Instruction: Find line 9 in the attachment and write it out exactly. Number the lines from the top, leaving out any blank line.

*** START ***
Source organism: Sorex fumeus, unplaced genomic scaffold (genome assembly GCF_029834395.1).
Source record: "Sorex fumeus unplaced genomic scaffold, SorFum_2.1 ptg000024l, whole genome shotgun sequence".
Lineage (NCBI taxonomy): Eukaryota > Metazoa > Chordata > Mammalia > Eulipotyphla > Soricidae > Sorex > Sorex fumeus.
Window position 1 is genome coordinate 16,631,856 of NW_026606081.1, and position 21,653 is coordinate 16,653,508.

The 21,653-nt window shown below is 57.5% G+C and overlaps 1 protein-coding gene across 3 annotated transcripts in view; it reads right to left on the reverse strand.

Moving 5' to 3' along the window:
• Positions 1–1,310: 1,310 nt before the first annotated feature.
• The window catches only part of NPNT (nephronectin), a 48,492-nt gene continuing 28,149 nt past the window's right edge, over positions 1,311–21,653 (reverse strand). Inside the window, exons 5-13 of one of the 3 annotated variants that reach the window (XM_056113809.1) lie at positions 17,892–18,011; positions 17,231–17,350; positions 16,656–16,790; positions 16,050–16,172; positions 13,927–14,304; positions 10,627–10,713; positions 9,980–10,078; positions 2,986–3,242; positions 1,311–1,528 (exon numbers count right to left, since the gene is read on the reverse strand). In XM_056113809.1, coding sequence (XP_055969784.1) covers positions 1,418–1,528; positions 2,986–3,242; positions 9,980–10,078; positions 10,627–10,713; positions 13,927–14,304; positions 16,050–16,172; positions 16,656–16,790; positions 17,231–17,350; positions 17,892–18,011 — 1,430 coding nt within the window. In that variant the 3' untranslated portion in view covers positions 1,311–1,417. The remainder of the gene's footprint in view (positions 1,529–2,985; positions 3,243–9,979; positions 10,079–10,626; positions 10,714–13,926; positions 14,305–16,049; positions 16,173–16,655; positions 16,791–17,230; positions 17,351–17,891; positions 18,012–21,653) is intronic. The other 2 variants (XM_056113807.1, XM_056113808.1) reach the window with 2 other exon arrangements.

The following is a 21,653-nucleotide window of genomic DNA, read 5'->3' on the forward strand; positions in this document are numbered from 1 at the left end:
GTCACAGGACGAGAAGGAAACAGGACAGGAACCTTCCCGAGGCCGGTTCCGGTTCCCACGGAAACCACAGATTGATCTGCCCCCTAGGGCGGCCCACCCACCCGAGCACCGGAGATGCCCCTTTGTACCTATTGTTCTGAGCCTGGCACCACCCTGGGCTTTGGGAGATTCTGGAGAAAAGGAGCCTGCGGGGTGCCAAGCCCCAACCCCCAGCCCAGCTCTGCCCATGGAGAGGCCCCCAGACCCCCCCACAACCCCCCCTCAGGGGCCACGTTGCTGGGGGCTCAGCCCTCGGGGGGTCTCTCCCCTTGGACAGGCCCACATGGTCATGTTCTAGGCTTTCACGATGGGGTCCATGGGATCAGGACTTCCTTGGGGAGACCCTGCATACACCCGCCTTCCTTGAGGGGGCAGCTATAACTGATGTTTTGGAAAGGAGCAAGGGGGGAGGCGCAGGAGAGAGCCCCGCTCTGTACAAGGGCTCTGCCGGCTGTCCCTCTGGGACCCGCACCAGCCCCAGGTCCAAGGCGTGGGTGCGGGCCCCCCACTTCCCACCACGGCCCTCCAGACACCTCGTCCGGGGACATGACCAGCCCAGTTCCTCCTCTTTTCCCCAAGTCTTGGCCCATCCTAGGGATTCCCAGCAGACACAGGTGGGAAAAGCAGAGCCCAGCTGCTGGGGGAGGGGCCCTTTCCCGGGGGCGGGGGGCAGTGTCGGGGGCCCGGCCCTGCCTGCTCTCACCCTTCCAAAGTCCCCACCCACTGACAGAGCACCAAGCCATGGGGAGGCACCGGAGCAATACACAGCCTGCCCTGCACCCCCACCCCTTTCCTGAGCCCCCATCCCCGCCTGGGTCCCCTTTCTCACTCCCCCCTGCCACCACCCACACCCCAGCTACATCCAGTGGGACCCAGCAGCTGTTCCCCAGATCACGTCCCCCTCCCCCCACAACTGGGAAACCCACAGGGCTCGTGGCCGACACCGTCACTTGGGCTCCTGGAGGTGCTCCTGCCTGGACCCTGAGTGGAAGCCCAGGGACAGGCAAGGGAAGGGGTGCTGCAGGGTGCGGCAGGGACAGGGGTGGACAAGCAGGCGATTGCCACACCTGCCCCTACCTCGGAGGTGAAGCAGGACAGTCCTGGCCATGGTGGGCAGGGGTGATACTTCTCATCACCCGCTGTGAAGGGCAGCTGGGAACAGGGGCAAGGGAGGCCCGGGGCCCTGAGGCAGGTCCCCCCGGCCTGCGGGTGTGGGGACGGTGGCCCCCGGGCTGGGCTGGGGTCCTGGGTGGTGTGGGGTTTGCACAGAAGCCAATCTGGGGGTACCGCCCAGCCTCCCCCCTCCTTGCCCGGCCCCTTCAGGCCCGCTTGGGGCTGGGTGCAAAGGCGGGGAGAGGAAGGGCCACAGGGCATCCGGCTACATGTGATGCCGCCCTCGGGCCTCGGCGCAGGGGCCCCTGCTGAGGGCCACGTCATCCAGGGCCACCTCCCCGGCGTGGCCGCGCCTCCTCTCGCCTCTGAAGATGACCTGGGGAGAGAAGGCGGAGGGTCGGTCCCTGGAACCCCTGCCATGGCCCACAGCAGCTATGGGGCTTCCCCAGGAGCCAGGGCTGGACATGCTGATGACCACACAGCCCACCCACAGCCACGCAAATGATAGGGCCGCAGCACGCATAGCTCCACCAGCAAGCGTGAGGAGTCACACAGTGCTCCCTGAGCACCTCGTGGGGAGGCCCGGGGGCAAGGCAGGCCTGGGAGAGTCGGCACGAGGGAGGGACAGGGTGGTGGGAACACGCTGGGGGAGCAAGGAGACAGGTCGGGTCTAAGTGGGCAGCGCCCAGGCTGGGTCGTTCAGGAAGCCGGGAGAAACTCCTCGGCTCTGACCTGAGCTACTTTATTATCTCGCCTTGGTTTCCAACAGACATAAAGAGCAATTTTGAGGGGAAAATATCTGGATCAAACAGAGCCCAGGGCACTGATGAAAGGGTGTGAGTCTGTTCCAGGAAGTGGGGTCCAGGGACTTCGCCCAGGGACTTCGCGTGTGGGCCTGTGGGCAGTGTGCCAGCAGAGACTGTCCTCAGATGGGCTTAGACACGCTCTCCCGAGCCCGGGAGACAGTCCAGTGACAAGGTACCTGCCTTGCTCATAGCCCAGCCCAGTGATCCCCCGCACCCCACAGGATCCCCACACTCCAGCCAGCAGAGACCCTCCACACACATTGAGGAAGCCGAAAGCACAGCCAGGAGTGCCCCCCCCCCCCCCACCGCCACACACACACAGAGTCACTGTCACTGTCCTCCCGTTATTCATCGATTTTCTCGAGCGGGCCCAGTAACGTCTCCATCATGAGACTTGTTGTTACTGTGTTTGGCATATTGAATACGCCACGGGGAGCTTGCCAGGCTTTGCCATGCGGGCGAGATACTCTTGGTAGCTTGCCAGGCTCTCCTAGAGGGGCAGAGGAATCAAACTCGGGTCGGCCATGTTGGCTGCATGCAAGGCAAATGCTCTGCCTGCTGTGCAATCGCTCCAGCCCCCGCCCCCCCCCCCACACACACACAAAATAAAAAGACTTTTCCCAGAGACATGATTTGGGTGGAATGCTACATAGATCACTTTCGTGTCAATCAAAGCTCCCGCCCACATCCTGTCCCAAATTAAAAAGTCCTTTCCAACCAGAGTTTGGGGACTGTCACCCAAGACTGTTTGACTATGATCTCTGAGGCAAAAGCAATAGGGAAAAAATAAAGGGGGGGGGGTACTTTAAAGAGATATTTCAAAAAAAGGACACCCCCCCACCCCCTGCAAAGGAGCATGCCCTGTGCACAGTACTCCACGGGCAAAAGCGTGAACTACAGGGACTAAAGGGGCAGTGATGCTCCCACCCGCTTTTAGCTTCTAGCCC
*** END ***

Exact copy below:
The following is a 21,653-nucleotide window of genomic DNA, read 5'->3' on the forward strand; positions in this document are numbered from 1 at the left end: